Varistor-capacitor 908 suppresses noise emission from electronic equipment while controlling incoming surges from static electricity, and thereby protects circuit 900 from electrical surges and acts as a filter for signal lines. Integrated Switching Regulator (ISR) 910 provides line and load regulation with internal short-circuit and over-temperature protection. A first output voltage 912, labeled −V, can be used to control voltages to the fluoroscope grid. A second output voltage 914 can be used as power to circuit components.

Although particular values and types of circuit components are illustrated, those skilled in the art will understand that embodiments are not limited to the particular values and types of components shown. Rather, many variations are possible within the scope of the invention. By way of example, but not limitation, the functionality of the described circuits may be implemented in an application-specific integrated circuit (ASIC), firmware, and/or a processor (e.g., a microprocessor, microcontroller, or digital signal processor) executing instructions stored in memory.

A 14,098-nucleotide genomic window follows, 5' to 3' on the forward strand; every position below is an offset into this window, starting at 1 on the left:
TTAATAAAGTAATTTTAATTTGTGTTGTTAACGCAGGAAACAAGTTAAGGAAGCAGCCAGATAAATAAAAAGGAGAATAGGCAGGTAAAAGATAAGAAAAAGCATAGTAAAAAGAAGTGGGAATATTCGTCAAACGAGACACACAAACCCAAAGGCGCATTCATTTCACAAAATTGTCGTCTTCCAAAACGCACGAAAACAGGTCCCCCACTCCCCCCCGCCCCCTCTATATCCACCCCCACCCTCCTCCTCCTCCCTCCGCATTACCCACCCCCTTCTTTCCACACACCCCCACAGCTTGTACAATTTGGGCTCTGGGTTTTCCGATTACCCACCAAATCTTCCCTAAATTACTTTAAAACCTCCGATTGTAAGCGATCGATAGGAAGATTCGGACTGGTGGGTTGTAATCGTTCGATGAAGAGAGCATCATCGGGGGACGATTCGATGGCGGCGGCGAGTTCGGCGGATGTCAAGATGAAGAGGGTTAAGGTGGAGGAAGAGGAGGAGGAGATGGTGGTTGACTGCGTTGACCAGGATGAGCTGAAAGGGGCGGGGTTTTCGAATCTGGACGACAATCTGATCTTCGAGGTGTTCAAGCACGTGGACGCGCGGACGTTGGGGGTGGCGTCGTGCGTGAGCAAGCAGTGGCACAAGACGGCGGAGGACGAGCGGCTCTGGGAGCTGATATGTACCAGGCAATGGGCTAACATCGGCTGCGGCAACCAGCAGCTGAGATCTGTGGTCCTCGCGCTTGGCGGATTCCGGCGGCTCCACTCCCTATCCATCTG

FIG. 10 is another portion of a grid switch control circuit 1000 for controlling a grid of a fluoroscope. Fiber optic signals representing voltages to the grid are input to a fiber optic receiver 1002. For example, in one embodiment, grid on/of signal 604 from the control circuit 600 (FIG. 6) described above is received by receiver 1002. The optical signals are converted to corresponding electrical signals that are applied to the circuit 1000. Output drivers 1004 and 1006 generate high frequency signals which drive gate transformers 1008 and 1010, respectively. In one embodiment, when gate transformer 1008 is driven, a low offset voltage (e.g., −3000 volts or −3500 volts) is applied to the grid. In this embodiment, if gate transformer 1010 is driven, a base voltage (e.g., 0 volts) is applied to the grid. The base voltage in this embodiment is equal to the cathode voltage.